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Best Pract Res Clin Gastroenterol. 2009;23(4):593-610. doi: 10.1016/j.bpg.2009.04.013.

Chronic pelvic pain.

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The Centre for Urogenital Pain Medicine, University College London Hospitals Foundation Trust, The National Hospital for Neurology and Neurosurgery, Queen Square, London WC1N 3BG, UK.


Chronic pelvic pain affects both men and women; there are probably common mechanisms that involve the central nervous system. In many cases, the symptoms may be localised to a single end organ. However, the involvement of the central nervous system may result in a complex regional pain syndrome affecting the whole pelvis and as a consequence, multiple-organ symptomatology. The initial trigger may be relatively benign but a predisposed individual may develop a range of significant sensory and efferent functional abnormalities. Stimuli not normally reaching threshold may be perceived and normal sensations may be magnified to become dysphoric or painful. Problems of emptying viscera and maintaining continence may occur. Significant musculoskeletal disability may arise as well as abnormalities of the autonomic nervous system. There is an association with systemic disorders. Also, psychological, behavioural, sexual and social problems arise. In the chronic pelvic pain syndromes, treatment of the end organ has a limited role, and multidisciplinary as well as interdisciplinary management is essential.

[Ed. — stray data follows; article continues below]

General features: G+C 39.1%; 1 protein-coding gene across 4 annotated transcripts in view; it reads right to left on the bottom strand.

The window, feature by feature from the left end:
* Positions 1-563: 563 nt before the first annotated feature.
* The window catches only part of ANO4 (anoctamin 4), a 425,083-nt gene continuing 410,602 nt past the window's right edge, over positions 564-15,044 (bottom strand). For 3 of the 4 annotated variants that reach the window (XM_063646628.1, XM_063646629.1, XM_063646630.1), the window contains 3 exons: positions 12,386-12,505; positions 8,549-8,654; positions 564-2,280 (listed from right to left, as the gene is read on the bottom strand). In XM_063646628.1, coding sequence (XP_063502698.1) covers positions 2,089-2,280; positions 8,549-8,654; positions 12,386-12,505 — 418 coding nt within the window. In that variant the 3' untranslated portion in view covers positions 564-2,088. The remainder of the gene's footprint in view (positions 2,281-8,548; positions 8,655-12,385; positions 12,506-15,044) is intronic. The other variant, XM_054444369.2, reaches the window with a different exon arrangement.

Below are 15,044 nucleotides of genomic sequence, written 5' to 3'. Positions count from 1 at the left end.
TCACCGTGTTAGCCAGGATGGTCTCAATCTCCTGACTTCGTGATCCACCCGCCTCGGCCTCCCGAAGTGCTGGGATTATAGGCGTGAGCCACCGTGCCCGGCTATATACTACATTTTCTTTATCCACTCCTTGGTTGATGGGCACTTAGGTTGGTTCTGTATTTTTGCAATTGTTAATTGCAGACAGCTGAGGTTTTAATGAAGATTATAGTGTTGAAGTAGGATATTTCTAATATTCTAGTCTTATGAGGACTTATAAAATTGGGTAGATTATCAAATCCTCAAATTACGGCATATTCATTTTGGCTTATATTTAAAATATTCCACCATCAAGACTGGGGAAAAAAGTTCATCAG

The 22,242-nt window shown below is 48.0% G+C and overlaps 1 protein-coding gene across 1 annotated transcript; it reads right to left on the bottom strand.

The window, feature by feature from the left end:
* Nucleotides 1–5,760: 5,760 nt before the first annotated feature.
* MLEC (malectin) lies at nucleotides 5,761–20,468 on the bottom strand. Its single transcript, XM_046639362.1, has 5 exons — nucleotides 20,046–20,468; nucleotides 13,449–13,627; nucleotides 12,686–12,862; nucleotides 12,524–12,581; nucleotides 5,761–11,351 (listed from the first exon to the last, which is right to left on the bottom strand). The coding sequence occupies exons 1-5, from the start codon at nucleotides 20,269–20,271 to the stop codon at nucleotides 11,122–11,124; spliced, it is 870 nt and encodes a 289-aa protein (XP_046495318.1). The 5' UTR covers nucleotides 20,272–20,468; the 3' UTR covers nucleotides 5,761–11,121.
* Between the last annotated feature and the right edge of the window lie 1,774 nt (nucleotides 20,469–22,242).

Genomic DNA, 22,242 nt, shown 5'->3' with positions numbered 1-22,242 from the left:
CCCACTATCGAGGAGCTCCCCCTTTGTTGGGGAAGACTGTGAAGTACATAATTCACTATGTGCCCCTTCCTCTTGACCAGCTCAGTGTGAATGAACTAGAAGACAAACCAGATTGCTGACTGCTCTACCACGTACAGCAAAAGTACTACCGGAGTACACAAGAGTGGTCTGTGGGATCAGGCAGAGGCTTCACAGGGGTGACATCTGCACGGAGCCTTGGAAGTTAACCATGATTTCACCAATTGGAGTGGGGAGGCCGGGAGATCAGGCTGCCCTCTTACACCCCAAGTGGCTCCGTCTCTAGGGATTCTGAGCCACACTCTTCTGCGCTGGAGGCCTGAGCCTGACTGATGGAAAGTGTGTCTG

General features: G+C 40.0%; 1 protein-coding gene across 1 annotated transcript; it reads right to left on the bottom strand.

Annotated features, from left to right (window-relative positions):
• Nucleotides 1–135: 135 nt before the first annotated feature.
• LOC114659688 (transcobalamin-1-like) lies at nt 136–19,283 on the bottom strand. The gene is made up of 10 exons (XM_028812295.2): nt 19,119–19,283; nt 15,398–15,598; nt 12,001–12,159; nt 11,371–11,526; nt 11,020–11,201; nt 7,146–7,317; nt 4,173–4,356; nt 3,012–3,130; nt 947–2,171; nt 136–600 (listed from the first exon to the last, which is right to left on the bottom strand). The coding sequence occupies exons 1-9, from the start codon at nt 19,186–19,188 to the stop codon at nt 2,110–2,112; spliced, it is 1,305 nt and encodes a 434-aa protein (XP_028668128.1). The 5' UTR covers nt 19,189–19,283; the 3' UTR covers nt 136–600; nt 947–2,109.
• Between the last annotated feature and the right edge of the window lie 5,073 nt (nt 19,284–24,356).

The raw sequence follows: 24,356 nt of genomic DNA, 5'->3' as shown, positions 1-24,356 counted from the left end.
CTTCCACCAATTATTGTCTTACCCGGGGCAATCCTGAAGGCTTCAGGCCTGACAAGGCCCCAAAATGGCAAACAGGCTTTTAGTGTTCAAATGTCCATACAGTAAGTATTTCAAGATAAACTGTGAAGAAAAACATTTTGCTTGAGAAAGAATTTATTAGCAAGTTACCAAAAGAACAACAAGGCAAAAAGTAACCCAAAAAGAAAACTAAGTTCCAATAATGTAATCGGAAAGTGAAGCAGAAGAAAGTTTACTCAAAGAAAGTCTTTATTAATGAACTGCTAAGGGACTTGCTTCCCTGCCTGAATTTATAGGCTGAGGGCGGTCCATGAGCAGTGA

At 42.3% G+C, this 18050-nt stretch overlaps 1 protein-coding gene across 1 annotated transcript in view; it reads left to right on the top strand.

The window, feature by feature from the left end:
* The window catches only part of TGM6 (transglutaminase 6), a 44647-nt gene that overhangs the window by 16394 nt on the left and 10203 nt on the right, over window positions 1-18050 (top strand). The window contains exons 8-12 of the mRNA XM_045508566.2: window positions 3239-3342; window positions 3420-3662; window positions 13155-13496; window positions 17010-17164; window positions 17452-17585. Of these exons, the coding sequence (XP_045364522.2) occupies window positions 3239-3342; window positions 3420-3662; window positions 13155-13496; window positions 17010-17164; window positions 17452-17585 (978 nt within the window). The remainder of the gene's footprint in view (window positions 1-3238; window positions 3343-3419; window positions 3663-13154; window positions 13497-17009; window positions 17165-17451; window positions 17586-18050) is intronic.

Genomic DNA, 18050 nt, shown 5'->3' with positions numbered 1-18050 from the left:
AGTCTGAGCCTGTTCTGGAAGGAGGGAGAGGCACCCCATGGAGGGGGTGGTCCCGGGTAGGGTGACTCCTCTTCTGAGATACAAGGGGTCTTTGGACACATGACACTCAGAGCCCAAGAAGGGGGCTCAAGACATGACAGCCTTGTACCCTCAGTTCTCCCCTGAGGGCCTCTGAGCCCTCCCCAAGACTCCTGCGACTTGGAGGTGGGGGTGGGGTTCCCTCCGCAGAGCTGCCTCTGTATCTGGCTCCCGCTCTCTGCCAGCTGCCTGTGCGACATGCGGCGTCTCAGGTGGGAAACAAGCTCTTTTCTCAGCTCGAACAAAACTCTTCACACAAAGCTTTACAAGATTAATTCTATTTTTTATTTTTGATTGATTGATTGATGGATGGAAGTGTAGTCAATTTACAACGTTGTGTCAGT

[Indexed for MEDLINE]

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